Oliver Gustav’s Copenhagen Home
Crooked and slanted, the apartment of designer Oliver Gustav in Copenhagen is anything but practical. However, it is the beauty within this historical preservation and its outfit that makes it so significant.
Gustav is best known for his store designs in New York and Copenhagen, his own line of furniture and an affinity for 17th-Century antiques. His apartment in Copenhagen is an expression of stillness and mood against a pleasing backdrop of 18th-century architecture.
Being the owner of an architecturally listed building means there is nothing you can do to alter the historical designs; not the sloping floors, impractical sized kitchens nor the bathrooms or placement of outlets and switches. Gustav has faced this with grace and ease, referring to the process as “taking a step back in time”.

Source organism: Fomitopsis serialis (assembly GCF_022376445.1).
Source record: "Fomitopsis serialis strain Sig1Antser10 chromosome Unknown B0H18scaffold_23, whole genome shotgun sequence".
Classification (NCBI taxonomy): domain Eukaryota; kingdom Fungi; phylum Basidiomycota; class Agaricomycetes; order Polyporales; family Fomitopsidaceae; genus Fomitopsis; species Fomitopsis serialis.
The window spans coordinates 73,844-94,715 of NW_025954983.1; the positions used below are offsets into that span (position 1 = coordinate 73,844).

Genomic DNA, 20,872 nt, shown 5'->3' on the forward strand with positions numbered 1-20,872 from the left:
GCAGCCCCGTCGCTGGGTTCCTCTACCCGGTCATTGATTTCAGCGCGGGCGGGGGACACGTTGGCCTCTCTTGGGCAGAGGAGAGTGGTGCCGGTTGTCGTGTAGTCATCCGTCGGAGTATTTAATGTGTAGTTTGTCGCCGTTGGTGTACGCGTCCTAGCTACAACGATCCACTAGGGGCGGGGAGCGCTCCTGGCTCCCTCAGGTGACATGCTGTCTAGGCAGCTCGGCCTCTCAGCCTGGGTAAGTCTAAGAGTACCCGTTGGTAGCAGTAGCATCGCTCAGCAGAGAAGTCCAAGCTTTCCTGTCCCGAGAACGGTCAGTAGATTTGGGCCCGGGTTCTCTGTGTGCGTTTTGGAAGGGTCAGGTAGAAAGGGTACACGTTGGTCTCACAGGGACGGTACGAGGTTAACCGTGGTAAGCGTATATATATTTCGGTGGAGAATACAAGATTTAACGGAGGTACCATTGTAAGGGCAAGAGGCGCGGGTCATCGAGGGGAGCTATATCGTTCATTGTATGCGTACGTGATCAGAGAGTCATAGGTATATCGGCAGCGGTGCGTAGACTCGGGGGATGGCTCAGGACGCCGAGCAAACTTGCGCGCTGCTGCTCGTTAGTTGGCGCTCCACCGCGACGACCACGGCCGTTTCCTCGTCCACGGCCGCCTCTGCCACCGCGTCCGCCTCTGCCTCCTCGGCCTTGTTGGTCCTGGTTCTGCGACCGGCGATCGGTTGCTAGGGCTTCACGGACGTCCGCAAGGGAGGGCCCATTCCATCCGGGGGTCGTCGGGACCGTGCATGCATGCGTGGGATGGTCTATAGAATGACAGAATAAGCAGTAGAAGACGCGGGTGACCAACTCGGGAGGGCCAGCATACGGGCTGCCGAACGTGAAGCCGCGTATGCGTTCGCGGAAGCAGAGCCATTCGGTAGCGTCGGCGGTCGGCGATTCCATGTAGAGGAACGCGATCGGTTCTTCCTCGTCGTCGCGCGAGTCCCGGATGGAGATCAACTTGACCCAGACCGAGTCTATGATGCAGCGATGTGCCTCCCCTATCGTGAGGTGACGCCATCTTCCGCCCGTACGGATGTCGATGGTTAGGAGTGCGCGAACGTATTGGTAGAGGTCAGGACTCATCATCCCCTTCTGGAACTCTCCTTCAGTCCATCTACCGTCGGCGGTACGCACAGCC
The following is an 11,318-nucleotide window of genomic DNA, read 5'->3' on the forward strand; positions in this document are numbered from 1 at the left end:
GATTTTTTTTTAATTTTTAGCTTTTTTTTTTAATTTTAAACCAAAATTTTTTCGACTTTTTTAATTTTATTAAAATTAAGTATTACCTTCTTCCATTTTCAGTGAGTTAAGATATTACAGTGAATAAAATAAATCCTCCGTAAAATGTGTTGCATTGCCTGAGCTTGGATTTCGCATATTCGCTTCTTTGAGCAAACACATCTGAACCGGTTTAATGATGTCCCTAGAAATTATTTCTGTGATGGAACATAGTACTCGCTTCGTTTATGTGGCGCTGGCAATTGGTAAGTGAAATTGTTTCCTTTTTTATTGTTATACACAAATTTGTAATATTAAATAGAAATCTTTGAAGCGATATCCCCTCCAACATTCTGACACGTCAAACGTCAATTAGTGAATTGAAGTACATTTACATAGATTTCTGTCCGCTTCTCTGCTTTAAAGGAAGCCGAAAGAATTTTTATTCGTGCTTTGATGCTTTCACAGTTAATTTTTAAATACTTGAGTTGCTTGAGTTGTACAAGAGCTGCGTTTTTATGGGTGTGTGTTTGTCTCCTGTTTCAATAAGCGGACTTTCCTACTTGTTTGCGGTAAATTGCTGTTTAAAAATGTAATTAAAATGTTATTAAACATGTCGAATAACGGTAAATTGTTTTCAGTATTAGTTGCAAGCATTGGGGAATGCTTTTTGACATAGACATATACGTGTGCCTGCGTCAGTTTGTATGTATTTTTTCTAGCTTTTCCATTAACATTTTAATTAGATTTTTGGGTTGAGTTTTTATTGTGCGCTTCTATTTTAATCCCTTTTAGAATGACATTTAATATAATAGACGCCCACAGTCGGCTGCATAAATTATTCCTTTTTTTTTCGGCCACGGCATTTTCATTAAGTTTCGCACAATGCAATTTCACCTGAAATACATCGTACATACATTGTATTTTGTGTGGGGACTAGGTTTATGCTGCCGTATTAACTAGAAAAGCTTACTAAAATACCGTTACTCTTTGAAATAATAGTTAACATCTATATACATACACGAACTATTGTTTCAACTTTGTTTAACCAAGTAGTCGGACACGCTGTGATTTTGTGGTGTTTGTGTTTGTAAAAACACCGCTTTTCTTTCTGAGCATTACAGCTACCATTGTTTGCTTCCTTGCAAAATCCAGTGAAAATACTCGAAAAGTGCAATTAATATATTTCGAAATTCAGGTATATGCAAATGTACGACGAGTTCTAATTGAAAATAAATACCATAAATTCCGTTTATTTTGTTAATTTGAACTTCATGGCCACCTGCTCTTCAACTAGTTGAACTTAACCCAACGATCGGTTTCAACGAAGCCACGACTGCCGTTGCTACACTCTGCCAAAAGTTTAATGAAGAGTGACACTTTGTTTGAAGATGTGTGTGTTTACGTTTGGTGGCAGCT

Built in 1734, the apartment maintains its historical bones with unsealed pine floors, grand ceilings and original windowpanes with their warped and wavy glass. Finishing with a matte mineral paint nods to the texture of the old plaster whilst pieces scooped up at flea markets in France and Denmark add character to the quiet space.
The aesthetic is often described as dark or murky but Gustav’s interpretation is more playful and hyggeligt (the Danish word for ‘cosy’).
This historical apartment represents design which is not minimalistic, but rather evocative and textural – an exploration of Gustav’s own sensibility.